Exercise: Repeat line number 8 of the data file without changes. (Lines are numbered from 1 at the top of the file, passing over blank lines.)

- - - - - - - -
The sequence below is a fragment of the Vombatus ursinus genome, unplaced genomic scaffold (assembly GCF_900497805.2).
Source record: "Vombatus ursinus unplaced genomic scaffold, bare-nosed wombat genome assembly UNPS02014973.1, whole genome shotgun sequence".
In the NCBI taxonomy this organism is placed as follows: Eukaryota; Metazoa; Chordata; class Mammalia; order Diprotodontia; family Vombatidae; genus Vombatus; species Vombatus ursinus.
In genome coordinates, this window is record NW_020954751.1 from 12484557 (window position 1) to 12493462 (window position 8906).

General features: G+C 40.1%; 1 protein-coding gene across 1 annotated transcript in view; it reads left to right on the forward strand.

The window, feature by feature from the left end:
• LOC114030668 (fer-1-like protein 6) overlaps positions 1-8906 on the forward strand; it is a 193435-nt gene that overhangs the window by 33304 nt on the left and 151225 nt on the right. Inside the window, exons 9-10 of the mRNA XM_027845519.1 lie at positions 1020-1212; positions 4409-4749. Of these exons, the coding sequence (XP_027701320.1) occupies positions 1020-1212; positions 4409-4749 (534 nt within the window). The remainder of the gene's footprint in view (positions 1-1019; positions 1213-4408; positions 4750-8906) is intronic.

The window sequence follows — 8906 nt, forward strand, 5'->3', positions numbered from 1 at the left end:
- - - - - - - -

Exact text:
The window sequence follows — 8906 nt, forward strand, 5'->3', positions numbered from 1 at the left end: